Sunny Southern Utah welcome for Chinese guest teachers


If Utah leads the nation in Chinese language education with more public immersion programs than any other state, Washington County is the apotheosis.

Washington County School District – situated hundreds of miles south of the state’s bustling population center of Salt Lake – has five Chinese immersion programs, more than any other district.

It’s a feat that the district has managed, despite its relative isolation. There isn’t a ready pool of Chinese immigrants or university-trained Mandarin speakers from which to draw upon to staff the program. Instead, the district relies on guest teachers furnished through the Hanban, a division of the Ministry of Education in China. That, and good-old-fashioned hospitality.

To welcome the teachers, and help them settle into their new surroundings, Marybeth Fuller, the district’s dual immersion coordinator created a guidebook.

More than a mere pamphlet or list of helpful hints, the book contains a brief historical sketch describing how “Dixie” got its name, the area’s ancient Indian roots and influence of early pioneers. It touches on Utah’s economy and culture and spotlights popular destinations: natural wonders in National Parks, Mormon temples, and the shuttle bus to Las Vegas.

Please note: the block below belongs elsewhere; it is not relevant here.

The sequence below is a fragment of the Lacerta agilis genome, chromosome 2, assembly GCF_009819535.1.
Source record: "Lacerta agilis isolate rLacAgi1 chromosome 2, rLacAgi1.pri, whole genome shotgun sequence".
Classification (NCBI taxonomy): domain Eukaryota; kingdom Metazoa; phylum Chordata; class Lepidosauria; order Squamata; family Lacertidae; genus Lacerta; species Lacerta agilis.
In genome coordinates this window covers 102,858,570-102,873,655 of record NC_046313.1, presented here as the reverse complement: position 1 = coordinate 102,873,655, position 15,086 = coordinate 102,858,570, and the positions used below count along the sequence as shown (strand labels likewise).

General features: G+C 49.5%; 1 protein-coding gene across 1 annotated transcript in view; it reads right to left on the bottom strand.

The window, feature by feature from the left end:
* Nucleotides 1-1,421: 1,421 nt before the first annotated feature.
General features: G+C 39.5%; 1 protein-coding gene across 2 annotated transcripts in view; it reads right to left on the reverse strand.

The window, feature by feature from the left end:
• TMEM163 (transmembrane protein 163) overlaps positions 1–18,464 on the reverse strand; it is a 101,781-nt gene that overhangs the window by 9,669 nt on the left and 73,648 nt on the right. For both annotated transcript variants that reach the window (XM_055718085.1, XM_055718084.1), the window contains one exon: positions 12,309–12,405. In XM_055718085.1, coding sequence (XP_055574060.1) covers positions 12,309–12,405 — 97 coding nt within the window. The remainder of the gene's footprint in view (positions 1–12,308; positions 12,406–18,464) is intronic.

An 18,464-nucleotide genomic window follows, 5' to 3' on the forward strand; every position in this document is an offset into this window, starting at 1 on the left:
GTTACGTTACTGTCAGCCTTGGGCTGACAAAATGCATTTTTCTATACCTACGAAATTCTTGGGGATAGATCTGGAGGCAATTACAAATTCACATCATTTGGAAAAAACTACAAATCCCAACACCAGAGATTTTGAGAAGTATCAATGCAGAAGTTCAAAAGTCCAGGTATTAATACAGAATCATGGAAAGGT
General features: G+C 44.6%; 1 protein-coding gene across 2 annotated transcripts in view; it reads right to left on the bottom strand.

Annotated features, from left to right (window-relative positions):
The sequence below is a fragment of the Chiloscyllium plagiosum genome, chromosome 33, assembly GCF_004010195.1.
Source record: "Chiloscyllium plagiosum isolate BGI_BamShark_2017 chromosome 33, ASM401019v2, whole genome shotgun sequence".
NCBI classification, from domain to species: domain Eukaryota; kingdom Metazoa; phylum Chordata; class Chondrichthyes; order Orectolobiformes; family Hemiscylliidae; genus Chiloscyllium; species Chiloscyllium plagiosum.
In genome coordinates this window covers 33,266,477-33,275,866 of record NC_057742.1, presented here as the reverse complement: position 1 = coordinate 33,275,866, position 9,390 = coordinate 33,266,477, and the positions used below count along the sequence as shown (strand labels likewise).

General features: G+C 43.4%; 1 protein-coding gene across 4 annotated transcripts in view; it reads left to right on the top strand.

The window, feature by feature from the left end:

It also contains practical living tips, such as directions to area hospitals and how-to’s for obtaining a driver’s license, auto insurance and for buying or leasing a car.

“We don’t really have a transit system down here. You really are going to need a car,” said Fuller. “If I were in their shoes that’s what I would I want to know.”

Visitors to Utah this time of year probably think of snow-capped mountains, said Fuller. Nearly 80 percent of the state’s population lives in the mountainous northern part of the state known as the Wasatch Front.

“You’re going to pack differently and bring different stuff if you’re coming to southern Utah,” she said.

Fuller makes the guide available to guest teachers free of charge, but published it on for ease of access. It’s formatted for downloading on a smart phone or tablet, such as the iPad. Hard copies can be purchased for $2.71.

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